A NASA satellite charged with staring at the sun captured an incredible view of a powerful solar flare on Thursday (Oct. 2).
The space agency's Solar Dynamics Observatory (SDO) caught sight of the flare as it erupted from an active region on the right side of the sun, according to NASA. The spacecraft' spectacular videos of the solar flare, as well as still images, show the sun storm erupting from the sunspot AR2172-AR2173.
The flare reached its peak at 3:01 p.m. EDT (1901 GMT) on Tuesday. While the M7.3-class flare did cause a coronal mass ejection — an explosion of super-hot solar plasma — the eruption was not directed at Earth, and should not pose a concern for satellites in orbit or the planet as a whole, according to the National Oceanic and Atmospheric Administration's Space Weather Prediction Office. [See amazing pictures of 2014's solar flares]
M-class flares are about one-tenth as powerful as the strongest solar flares, which are known as X-class flares.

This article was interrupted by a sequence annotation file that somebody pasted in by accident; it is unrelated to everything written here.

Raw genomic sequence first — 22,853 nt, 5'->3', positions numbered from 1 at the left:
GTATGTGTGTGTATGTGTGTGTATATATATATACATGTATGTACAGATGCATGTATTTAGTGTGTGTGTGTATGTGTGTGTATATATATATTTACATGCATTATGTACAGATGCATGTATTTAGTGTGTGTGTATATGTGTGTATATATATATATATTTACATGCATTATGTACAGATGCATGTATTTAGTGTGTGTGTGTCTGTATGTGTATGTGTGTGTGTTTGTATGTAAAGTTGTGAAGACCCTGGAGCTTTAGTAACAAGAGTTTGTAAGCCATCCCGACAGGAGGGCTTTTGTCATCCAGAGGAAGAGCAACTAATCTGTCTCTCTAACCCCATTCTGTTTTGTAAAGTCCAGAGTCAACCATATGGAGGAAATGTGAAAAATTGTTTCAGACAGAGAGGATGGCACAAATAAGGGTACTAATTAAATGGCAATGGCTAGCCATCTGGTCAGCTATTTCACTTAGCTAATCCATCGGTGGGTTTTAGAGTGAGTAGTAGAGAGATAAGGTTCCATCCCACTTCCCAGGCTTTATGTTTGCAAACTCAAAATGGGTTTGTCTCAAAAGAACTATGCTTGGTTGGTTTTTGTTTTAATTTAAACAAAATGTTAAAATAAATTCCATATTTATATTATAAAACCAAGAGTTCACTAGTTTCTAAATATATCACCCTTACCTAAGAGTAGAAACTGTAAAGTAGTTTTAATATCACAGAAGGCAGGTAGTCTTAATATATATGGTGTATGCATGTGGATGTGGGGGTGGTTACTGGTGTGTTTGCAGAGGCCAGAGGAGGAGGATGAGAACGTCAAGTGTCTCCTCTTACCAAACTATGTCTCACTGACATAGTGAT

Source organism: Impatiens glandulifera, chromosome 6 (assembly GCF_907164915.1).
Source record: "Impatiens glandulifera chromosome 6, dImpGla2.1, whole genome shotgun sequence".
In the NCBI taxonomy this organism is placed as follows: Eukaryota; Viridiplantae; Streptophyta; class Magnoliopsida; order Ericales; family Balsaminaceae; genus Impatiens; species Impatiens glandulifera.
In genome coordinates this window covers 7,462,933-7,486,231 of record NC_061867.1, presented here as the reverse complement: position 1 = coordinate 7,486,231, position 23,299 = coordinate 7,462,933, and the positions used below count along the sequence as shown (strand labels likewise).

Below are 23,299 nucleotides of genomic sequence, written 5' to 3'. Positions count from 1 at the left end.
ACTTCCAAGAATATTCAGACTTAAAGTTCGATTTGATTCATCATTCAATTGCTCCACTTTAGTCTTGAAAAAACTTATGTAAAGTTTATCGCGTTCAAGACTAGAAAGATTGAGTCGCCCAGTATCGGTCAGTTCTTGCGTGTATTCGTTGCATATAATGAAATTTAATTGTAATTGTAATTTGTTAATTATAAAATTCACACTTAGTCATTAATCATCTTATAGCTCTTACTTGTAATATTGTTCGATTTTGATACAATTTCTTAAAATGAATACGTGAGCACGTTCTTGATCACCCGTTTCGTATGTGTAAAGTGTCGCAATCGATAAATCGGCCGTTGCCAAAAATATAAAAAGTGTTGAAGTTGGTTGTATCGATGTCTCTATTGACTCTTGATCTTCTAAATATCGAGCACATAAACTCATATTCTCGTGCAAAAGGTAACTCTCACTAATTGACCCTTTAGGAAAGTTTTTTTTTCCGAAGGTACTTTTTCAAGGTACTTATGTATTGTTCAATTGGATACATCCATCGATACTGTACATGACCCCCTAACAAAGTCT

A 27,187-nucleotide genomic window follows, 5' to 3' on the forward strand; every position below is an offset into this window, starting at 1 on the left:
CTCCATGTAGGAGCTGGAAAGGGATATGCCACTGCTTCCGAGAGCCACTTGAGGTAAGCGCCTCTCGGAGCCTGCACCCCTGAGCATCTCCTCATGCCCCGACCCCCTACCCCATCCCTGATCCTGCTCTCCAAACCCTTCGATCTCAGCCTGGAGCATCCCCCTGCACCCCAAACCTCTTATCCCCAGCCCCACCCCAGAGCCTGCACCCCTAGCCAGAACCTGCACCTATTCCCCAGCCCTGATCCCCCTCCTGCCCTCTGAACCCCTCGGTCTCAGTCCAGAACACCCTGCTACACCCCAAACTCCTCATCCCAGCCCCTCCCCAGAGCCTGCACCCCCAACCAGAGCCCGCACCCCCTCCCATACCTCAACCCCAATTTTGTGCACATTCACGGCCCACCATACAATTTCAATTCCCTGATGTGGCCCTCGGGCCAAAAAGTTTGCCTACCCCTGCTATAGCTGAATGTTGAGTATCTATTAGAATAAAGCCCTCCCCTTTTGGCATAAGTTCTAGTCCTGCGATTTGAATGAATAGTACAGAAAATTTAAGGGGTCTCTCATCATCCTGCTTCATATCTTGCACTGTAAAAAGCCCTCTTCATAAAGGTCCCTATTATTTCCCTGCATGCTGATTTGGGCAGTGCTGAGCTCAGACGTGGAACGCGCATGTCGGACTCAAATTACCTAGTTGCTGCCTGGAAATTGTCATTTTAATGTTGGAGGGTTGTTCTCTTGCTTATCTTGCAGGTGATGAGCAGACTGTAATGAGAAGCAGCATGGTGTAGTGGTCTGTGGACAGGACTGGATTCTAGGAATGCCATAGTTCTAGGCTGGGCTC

"Harmful radiation from a flare cannot pass through Earth's atmosphere to physically affect humans on the ground. However, when intense enough, they can disturb the atmosphere in the layer where GPS and communications signals travel," NASA Goddard Space Flight Center spokeswoman Karen Fox wrote in a statement.
The sun has unleashed a series of X-class flares this year. In early September, the star fired off two large flares in rapid succession.
Those solar storms — which were pointed toward Earth — created some amazing aurora displays. Powerful solar tempests can supercharge Earth's auroras, causing curtains of green light to dance in the skies of the high northern and southern latitudes.
The northern lights are created when charged particles from the sun interact with Earth's upper atmosphere, bombarding neutral particles and creating the lights of the auroras.
Currently, the sun is at the peak of its 11-year solar cycle, called Solar Cycle 24. While the giant star has burst forth with some large flares during this peak, this solar cycle might still qualify as one of the calmest in close to 100 years, scientists have said.
NASA's SDO is part of a fleet of satellites that monitors the sun. The agency's twin STEREO probes and the SOHO spacecraft (a joint venture between NASA and the European Space Agency) also keep track of the sun's weather.
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